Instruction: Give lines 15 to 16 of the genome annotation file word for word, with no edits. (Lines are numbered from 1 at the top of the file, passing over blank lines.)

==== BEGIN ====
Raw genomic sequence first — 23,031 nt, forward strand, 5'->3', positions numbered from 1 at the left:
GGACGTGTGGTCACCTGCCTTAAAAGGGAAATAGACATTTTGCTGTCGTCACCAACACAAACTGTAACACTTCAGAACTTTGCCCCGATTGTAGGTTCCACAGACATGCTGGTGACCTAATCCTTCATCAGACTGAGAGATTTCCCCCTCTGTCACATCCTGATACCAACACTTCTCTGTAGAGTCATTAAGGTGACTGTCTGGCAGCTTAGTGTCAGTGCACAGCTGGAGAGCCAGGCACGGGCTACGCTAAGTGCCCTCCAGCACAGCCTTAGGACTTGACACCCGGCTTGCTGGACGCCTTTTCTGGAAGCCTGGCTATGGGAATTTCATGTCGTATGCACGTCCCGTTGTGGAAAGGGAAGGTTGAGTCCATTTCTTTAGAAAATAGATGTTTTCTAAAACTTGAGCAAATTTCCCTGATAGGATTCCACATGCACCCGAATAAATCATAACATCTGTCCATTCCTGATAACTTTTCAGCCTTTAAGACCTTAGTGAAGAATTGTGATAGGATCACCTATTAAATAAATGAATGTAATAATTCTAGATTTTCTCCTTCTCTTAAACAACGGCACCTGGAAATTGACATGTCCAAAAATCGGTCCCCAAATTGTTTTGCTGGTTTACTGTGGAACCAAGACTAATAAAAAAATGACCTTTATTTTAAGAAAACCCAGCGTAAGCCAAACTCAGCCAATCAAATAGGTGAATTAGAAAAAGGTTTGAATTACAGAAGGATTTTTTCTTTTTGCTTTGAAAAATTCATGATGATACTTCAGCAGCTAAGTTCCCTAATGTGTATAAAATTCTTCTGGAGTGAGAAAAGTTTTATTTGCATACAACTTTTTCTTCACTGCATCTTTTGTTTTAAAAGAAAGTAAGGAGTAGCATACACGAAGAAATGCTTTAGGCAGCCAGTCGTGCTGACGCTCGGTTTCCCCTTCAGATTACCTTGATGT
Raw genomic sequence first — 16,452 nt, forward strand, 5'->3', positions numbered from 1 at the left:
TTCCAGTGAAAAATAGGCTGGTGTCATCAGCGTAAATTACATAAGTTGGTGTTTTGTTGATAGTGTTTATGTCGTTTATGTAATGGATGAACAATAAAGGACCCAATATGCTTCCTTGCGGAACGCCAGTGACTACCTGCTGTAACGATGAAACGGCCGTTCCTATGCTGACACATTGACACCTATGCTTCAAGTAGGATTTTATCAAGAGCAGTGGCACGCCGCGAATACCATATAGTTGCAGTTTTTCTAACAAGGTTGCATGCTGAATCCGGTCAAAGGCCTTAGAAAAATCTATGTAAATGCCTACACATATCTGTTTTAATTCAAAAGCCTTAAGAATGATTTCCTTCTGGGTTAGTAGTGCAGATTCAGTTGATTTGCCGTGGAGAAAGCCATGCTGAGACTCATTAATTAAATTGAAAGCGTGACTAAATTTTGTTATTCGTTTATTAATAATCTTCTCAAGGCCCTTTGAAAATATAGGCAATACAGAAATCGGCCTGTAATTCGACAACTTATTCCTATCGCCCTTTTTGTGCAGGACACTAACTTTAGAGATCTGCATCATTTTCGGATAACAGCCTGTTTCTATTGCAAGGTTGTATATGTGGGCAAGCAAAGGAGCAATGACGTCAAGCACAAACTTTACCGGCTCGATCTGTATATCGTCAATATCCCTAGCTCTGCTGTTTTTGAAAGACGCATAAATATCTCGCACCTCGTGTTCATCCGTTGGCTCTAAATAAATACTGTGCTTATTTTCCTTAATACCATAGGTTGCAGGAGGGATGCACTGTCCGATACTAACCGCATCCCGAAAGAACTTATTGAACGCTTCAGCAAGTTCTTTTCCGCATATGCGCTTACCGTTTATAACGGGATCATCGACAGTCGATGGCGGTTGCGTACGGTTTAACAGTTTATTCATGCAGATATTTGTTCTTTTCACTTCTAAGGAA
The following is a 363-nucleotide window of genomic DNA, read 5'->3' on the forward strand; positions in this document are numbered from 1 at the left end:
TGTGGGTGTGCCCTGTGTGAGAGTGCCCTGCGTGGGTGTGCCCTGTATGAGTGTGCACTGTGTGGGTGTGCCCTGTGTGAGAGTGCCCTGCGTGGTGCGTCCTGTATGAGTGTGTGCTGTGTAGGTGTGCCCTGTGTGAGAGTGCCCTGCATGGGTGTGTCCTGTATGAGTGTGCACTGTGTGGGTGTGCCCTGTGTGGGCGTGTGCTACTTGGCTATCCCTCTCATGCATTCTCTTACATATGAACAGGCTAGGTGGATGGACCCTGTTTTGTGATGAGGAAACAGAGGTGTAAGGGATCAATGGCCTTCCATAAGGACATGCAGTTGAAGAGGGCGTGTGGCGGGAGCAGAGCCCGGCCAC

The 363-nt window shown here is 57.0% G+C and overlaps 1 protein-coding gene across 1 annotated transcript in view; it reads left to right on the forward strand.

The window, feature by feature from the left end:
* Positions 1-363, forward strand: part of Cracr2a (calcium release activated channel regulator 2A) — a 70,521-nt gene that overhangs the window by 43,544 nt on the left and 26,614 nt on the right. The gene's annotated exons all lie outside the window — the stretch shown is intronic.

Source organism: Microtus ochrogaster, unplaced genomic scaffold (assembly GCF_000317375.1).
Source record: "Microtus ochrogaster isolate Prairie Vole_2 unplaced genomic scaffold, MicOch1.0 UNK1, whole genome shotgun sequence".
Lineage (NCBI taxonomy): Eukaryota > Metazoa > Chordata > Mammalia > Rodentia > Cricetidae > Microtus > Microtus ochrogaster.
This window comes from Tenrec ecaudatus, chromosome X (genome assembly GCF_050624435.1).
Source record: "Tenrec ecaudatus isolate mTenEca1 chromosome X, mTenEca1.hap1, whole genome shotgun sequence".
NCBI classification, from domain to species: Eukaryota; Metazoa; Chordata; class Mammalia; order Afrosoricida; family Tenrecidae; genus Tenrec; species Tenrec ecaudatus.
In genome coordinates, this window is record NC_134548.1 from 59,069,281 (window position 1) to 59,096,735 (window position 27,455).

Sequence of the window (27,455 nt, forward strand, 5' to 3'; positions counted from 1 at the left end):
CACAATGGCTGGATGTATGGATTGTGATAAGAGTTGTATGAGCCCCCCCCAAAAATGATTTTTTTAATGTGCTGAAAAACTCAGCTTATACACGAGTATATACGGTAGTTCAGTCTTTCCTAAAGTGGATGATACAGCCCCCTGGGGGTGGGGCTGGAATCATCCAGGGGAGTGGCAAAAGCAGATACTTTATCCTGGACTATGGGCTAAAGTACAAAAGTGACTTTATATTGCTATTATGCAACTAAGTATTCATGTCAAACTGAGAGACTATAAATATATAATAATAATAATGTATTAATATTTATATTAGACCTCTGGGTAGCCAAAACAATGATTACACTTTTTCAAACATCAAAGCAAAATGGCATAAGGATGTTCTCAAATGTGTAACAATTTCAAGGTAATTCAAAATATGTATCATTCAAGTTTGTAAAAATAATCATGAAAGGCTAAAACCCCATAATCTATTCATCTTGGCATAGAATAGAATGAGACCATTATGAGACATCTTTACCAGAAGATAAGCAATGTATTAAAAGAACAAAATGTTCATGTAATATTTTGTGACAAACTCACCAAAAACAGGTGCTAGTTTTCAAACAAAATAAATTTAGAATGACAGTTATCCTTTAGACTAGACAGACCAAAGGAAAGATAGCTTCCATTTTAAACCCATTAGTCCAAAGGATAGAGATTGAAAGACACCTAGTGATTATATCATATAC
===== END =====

NCBI classification, from domain to species: Eukaryota; Metazoa; Chordata; class Mammalia; order Afrosoricida; family Tenrecidae; genus Tenrec; species Tenrec ecaudatus.
In genome coordinates, this window is record NC_134548.1 from 59,069,281 (window position 1) to 59,096,735 (window position 27,455).